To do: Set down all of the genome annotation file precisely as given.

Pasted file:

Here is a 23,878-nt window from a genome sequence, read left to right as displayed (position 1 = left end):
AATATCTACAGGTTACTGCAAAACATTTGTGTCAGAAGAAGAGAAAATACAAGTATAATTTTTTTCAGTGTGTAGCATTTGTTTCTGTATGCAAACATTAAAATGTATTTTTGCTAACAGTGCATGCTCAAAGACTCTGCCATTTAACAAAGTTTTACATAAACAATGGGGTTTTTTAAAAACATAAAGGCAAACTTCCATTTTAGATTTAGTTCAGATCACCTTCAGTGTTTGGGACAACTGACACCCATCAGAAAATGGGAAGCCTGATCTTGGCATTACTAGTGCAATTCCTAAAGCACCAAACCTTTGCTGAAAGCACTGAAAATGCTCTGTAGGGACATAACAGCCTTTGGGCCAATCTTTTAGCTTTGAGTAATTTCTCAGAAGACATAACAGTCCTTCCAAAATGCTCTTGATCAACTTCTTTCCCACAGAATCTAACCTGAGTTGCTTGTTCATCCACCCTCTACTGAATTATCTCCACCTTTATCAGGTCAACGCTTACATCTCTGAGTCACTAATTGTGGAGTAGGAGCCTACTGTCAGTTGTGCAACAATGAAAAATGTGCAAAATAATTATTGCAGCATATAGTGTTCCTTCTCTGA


Here is a 23,878-nt window from a genome sequence, read left to right as displayed (position 1 = left end):
AATATCTACAGGTTACTGCAAAACATTTGTGTCAGAAGAAGAGAAAATACAAGTATAATTTTTTTCAGTGTGTAGCATTTGTTTCTGTATGCAAACATTAAAATGTATTTTTGCTAACAGTGCATGCTCAAAGACTCTGCCATTTAACAAAGTTTTACATAAACAATGGGGTTTTTTAAAAACATAAAGGCAAACTTCCATTTTAGATTTAGTTCAGATCACCTTCAGTGTTTGGGACAACTGACACCCATCAGAAAATGGGAAGCCTGATCTTGGCATTACTAGTGCAATTCCTAAAGCACCAAACCTTTGCTGAAAGCACTGAAAATGCTCTGTAGGGACATAACAGCCTTTGGGCCAATCTTTTAGCTTTGAGTAATTTCTCAGAAGACATAACAGTCCTTCCAAAATGCTCTTGATCAACTTCTTTCCCACAGAATCTAACCTGAGTTGCTTGTTCATCCACCCTCTACTGAATTATCTCCACCTTTATCAGGTCAACGCTTACATCTCTGAGTCACTAATTGTGGAGTAGGAGCCTACTGTCAGTTGTGCAACAATGAAAAATGTGCAAAATAATTATTGCAGCATATAGTGTTCCTTCTCTGA